ACCESS TO JUSTICE COMMISSION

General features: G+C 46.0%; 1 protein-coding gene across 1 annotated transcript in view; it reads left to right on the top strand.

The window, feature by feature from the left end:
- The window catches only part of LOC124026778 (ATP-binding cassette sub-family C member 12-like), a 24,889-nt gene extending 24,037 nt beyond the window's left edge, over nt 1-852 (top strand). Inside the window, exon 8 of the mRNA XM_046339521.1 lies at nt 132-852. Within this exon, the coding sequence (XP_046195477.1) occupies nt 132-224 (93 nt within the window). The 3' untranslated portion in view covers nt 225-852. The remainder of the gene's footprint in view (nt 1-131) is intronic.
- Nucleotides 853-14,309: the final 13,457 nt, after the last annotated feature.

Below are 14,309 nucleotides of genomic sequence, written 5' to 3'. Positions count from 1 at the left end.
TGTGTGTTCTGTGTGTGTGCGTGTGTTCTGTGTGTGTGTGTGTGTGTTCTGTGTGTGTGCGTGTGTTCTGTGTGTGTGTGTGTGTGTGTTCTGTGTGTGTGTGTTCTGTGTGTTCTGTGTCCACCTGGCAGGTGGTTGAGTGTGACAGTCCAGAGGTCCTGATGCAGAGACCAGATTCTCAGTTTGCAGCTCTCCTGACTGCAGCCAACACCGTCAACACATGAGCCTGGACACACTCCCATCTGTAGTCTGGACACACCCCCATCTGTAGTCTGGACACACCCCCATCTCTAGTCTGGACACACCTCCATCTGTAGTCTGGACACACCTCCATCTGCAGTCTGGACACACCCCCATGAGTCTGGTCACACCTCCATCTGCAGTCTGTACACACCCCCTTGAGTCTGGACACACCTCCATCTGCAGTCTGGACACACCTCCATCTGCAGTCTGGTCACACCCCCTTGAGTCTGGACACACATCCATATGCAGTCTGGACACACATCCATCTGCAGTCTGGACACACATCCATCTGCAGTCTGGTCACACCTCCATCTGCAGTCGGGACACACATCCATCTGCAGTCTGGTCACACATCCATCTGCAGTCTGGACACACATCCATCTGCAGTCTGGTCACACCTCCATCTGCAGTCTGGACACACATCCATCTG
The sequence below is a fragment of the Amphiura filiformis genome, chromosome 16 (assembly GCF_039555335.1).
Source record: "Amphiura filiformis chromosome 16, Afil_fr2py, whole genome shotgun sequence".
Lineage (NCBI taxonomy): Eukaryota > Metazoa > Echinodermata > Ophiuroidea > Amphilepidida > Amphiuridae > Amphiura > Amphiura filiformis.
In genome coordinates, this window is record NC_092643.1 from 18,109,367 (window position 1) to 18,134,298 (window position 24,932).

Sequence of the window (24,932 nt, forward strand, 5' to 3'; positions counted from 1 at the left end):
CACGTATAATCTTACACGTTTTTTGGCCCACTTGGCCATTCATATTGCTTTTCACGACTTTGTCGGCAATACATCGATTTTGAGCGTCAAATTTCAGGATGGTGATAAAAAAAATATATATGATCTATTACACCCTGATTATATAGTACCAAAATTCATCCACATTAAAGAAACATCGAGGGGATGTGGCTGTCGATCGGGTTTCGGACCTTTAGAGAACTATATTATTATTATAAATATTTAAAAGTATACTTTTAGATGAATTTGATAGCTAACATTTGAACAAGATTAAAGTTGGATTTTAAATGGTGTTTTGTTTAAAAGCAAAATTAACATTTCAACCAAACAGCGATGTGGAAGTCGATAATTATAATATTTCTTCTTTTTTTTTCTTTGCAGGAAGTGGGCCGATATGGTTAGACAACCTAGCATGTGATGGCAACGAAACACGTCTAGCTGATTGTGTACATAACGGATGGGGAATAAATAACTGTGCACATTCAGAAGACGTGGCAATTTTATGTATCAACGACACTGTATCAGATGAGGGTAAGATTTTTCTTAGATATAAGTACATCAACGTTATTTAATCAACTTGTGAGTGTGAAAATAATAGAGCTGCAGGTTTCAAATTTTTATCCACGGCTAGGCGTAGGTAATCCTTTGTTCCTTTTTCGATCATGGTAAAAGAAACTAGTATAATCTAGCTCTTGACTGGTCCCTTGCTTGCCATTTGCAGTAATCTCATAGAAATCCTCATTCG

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December 16 2014 IN THE SUPREME COURT OF THE STATE OF MONTANA Case Number: AF 11-0765 No. AF 11-0765 ______________ IN RE THE RECOMMENDATION FOR A ) VOLUNTARY PRO BONO REPORTING ) PROCESS BY APPLICANTS FOR ) ADMISSION TO THE MONTANA BAR ) _____________ ORDER Following this Court’s directive at its February 15, 2014, public meeting, the Access to Justice Commission (ATJC)’s Standing Committee on Law School Partnerships re-evaluated the ATJC’s November 2013 recommendation regarding reporting of pro bono activity by applicants for admission to the Montana Bar. The Committee reviewed the comments that had been submitted to the Court regarding the prior proposal, met with representatives of the Character and Fitness Commission and the State Bar of Montana, and explored alternatives to the proposal in light of the Court’s concerns. Following consideration at its October 1, 2014, meeting, the ATJC approved the Committee’s proposal and submitted its recommendation to this Court. The Court opened a public comment period for sixty days and received four written comments. A public meeting was held December 16, 2014, to consider the proposal. The Court extends its thanks to the members of the ATJC and its Committee on Law School Partnerships for the time and efforts expended on this proposal, and to those who have submitted comments. Forty years ago, when this Court approved the Application of the President of the Montana Bar Association to adopt a unified bar for the State of Montana, we observed that “[t]he practice of law exists to provide a needed service to the public.” This purpose, we noted, is accomplished by the requirement that those admitted to practice meet required standards of character, education, knowledge, ability, and ethical conduct. “Equally important is the continuing nature of these obligations and standards throughout the professional life of an attorney—hence rules are required governing the conduct of those engaged in the legal profession.” In re Application of the Mont. Bar Ass’n Pres., 163 Mont. 523, 525, 518 P.2d 32, 33 (1974). Among the rules governing a lawyer’s conduct is Rule 6.1 of the Rules of Professional Conduct, which states in part, “every lawyer has a professional responsibility to provide legal services to those unable to pay.” This Court places a high value on the thousands of hours that are donated by Montana lawyers every year to meet the legal needs of Montanans who cannot afford legal services. Through the joint efforts of the Court’s Statewide Pro Bono Coordinator and the State Bar of Montana, Montana attorneys are afforded the opportunity to report their pro bono publico services voluntarily each year. For the calendar year 2013, more than 2,000 Montana attorneys reported 157,463 hours of free and reduced fee legal services—a value exceeding $19.8 million in donated services. The reporting rate in Montana has increased by 150 percent since 2001, and hours reported have increased as well. Total hours reported in 2013 grew by 10.4% over hours reported in 2012. Reporting has been a key component both in evaluating efforts to improve statewide pro bono services and in promoting and advancing pro bono initiatives and awareness. The data shows that most attorneys, particularly those newly in practice, provide services only when they are made aware of available opportunities and have been provided appropriate training. Extending a voluntary reporting tool to aspiring Montana lawyers will facilitate the exchange of information regarding the interests and needs of new lawyers and will assist the Court and the Bar in evaluating pro bono activities generally, in planning and implementing better training and educational efforts for law students and lawyers alike, and in reaching out to successful bar applicants with opportunities to assist in closing the justice gap in Montana. Having reviewed the provided sample of the Voluntary Law-Related Pro Bono Activity Statement developed by the Standing Committee with input from the State Bar staff, the Court approves of the general process envisioned by the ATJC for this voluntary reporting process and directs its staff to work with the State Bar of Montana to ensure that 2 the reporting form is compatible with the existing bar admissions process and with the reporting process now in place for attorneys already admitted to the State Bar of Montana. IT IS THEREFORE ORDERED that this Court’s Statewide Pro Bono Coordinator and the State Bar of Montana shall develop a process to give all applicants for the bar examination the opportunity to submit voluntarily a statement of any pro bono law-related activities they have performed as of the date of their application. Neither the information provided in the statement nor an applicant’s choice not to submit a statement will be allowed to affect the applicant’s candidacy for admission to the Montana bar in any way. The reporting period for student applicants should cover the three years prior to the application, and the reporting period for lawyer applicants should cover at least one year prior to the application. The voluntary statement should serve three purposes: 1. To inform bar applicants of the high value Montana places on the obligation imposed by Rule 6.1 of the Rules of Professional Conduct and to notify them that admitted attorneys are encouraged to submit similar reports annually; 2. To gather non-identifying information and data about pro bono opportunities available to law students and about volunteer services already being provided by bar applicants in order for the Court and the State Bar to evaluate pro bono activities generally and to develop resources for pro bono attorneys; and 3. To provide bar applicants with an opportunity to indicate their interest in receiving information about training and their willingness to be contacted about pro bono opportunities upon admission to the bar. IT IS FURTHER ORDERED that the State Bar of Montana monitor any costs associated with this activity and report any recommendations to the ATJC for further report to and consideration by this Court. IT IS FURTHER ORDERED that the reporting process shall be implemented beginning with the February 2016 Montana Bar Examination. 3 The Clerk is directed to give notice of this Order to the Montana Board of Bar Examiners, to the State Bar of Montana, to the Access to Justice Commission, to the Commission on Character and Fitness, to the Dean of the University of Montana School of Law, and to the Montana Law Library for posting on this Court’s website. DATED this 16th day of December, 2014. /S/ MIKE McGRATH /S/ BETH BAKER /S/ MICHAEL E WHEAT /S/ JAMES JEREMIAH SHEA /S/ PATRICIA COTTER Justice Jim Rice, dissenting. I dissent from the Court’s order. I support efforts to educate law school students about Rule 6.1 and the professional obligation they will undertake as lawyers to provide bono services. I also support efforts to provide information about pro bono opportunities to students and bar applicants and encourage them to participate. However, the professional obligations of a lawyer and the aspirations of a bar applicant are two different things. I see a critical distinction between asking admitted lawyers to voluntarily report the kind and hours of pro bono services they provide, and requesting that individuals do the same at the point they are applying for admission to the bar. I believe the latter moves beyond the laudable goal of encouragement and creates a coercive implication that the provision and reporting of pro bono services is an expectation for admission. The pro bono reporting forms created in this proposal will now 4 be given to bar applicants to be completed in conjunction with the mandatory admission forms, furthering that implication.1 The process of completing the requirements of legal education and bar admission is complicated and exhaustive already, and this program would make it more burdensome and intrusive. Even if not mandatory, this program will present another issue for applicants to address in their effort to obtain admission to the bar. The costs of this program, whatever they are, will be underwritten by the State Bar from dues paid by admitted lawyers. Those monies are certainly not paid on a voluntary basis. This program will contribute to the continuing larger issue of the State Bar’s ability and obligation to provide support for this Court’s commissions. I do not believe this is an appropriate method of promoting the important goal and duty of providing pro bono services. /S/ JIM RICE Justice Laurie McKinnon joins in the dissenting Order of Justice Rice. /S/ LAURIE McKINNON 1 Although this Court has not been asked to approve the forms that are proposed to be used in the bar application packet, several points are notable. The instructions with the form entitled “Voluntary Law-Related Pro Bono Activity Statement” state that “[t]he provision of pre-admission pro bono services is not a condition to become licensed for law practice in Montana.” That point is clear, but it is not so clear whether the applicant’s reporting of pro bono activities is also voluntary, about which the instructions are silent. If the reporting, and not just the provision, of pro bono services is also intended to be voluntary, then notice of that point should likewise be clearly provided in the instructions so that an applicant can readily see and understand it. 5